Senate and House Republicans have struck an agreement on a major tax bill.
Senate and House Republicans have struck an agreement on a historic tax-cut bill. Senate Republican leaders shared the details of the revamped bill with members of their conference at lunch on Wednesday.
The bill changes the corporate tax rate from 35% to 21%. This is a slight increase from the favored 20% rate.
“We don’t like it; it causes some consternation. I am concerned about the business rate,” said Rep. Mark Walker (R-N.C.), chairman of the conservative 155-member Republican Study Committee. “When these business communities are looking to build, every percentage point is a major factor in this, so we want to be careful in going in that direction.”
Negotiators are still working on how many tax brackets to set, said congressional aides. Republican senators said they expected the final bill to tilt toward the seven brackets they passed in their version.
The deduction for pass-through companies will be set at 20 percent, somewhat lower than the 23 percent included in the Senate-passed bill. However, the top individual income rate will be lowered to 37 percent from its current level of 39.6 percent.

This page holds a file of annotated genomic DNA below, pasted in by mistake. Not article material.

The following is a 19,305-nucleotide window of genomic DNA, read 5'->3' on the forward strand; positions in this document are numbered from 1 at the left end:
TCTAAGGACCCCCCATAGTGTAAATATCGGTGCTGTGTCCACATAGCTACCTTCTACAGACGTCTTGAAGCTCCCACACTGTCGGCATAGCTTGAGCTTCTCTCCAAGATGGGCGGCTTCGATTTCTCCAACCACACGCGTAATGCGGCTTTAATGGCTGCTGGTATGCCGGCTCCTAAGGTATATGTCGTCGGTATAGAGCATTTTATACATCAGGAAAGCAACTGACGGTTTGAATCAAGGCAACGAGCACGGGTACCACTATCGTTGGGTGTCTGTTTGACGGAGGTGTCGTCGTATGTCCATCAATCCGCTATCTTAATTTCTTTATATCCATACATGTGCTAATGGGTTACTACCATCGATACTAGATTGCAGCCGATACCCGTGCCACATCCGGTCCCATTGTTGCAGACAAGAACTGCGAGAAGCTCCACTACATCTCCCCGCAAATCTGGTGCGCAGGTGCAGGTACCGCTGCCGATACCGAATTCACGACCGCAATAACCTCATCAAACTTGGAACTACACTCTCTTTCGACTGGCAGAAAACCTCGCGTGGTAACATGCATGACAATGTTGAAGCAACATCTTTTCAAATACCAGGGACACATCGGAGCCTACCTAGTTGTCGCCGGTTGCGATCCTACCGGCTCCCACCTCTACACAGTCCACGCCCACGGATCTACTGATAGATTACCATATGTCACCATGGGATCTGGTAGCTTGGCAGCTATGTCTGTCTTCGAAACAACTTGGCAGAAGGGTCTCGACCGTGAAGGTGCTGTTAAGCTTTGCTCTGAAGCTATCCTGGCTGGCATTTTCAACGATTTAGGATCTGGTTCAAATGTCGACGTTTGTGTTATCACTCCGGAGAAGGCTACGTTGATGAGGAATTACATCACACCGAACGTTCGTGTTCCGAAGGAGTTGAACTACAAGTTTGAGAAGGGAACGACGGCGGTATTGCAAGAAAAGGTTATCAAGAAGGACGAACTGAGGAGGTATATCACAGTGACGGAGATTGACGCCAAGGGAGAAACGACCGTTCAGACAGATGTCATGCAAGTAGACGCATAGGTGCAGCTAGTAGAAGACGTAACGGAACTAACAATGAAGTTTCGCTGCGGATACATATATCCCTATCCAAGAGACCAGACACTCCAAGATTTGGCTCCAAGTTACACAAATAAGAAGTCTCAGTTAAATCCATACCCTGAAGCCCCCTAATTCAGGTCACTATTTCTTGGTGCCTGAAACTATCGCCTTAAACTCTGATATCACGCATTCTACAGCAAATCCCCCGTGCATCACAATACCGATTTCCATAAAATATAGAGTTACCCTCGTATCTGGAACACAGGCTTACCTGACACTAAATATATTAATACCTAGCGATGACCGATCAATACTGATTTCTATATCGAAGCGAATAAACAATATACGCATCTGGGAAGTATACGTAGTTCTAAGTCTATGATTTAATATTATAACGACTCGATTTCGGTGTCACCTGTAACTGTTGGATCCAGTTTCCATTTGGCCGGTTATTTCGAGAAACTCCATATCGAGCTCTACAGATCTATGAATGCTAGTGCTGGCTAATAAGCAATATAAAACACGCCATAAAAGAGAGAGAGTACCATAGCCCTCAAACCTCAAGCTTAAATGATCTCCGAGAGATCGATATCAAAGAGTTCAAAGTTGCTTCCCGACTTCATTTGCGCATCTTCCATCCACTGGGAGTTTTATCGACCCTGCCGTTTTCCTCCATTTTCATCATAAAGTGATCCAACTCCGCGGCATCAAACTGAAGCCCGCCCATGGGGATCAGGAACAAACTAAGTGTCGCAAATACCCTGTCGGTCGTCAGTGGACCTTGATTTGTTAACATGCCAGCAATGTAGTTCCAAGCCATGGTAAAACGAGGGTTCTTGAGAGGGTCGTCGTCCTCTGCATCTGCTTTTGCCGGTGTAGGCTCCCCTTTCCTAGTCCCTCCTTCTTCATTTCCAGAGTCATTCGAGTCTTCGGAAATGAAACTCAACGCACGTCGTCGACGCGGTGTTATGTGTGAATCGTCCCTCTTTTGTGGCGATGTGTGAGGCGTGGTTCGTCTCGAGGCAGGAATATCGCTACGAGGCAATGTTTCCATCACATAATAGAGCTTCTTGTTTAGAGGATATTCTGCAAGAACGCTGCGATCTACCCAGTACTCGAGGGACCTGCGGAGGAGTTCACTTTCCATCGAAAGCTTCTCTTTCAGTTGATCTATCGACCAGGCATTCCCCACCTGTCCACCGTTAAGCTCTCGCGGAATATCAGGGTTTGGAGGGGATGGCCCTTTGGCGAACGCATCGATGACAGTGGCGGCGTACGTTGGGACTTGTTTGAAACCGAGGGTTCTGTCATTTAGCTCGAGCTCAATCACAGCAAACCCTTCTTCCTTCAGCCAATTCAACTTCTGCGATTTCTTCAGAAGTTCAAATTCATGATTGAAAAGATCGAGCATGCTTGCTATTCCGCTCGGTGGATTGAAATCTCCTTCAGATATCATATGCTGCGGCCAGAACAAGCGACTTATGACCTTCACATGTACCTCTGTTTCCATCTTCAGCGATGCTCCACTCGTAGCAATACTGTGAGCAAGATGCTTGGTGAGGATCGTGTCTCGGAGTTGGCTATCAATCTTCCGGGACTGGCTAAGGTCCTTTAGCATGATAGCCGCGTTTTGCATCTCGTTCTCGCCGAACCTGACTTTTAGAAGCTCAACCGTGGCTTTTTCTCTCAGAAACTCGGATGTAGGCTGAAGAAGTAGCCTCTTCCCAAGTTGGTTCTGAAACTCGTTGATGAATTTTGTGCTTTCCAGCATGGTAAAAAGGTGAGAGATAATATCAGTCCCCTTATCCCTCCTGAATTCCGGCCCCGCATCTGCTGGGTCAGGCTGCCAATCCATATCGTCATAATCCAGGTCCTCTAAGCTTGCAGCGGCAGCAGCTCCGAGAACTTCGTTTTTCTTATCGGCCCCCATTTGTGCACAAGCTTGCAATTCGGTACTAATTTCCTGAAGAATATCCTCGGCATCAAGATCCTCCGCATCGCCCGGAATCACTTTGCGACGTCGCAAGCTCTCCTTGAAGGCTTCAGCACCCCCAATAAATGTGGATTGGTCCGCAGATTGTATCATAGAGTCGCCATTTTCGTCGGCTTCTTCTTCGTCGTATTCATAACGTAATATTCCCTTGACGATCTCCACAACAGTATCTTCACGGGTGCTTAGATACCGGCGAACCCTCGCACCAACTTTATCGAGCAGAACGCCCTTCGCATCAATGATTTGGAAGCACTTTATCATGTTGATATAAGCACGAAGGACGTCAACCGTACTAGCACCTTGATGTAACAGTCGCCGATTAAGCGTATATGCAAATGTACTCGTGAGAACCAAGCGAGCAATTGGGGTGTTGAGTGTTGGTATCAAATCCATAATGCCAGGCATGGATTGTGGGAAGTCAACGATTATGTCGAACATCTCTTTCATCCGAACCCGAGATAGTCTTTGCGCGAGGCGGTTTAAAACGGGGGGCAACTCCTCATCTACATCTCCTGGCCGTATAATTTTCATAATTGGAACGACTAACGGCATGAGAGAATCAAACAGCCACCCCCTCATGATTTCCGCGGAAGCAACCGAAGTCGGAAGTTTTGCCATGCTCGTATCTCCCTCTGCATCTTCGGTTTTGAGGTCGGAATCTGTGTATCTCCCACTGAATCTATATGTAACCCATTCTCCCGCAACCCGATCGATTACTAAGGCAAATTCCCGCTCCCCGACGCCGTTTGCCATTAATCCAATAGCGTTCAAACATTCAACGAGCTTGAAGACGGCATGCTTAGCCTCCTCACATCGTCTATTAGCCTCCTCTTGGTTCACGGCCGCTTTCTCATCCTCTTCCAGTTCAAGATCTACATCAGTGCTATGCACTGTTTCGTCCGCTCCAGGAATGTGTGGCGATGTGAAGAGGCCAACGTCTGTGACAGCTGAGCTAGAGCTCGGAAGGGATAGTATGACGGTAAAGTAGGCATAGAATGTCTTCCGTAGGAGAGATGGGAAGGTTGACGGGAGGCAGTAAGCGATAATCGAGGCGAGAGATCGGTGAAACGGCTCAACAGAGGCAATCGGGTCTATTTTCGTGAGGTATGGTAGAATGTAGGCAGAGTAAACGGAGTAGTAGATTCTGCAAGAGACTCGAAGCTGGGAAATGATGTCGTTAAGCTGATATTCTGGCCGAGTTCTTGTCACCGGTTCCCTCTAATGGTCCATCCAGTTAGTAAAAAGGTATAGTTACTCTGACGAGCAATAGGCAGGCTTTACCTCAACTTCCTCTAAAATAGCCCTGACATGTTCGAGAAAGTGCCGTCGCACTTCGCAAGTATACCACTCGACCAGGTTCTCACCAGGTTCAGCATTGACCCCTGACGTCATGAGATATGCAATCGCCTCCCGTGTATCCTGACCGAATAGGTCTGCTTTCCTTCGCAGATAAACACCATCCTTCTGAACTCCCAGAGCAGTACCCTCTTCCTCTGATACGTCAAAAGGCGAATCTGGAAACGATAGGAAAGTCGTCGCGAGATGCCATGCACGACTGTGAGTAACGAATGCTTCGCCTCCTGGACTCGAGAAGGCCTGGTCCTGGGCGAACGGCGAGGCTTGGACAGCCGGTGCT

Sen. Ron Johnson (R-Wis.) said the pass-through rate will include trusts and establish an effective top tax rate of 29.6 percent.
The corporate alternative minimum tax has been stripped out. In addition, the new bill also doubles the exemption of the estate tax.
“While everyone would have preferred the 20% corporate rate that was contained in both the House and Senate versions of the bills and complete elimination of the death tax/estate tax, as well as some language grandfathering interest deductions on business debt, we understand this historic bill requires negotiation to become law and we are pleased with the fact a very good bill is moving forward,” said Ray McCarty, president of Associated Industries of Missouri.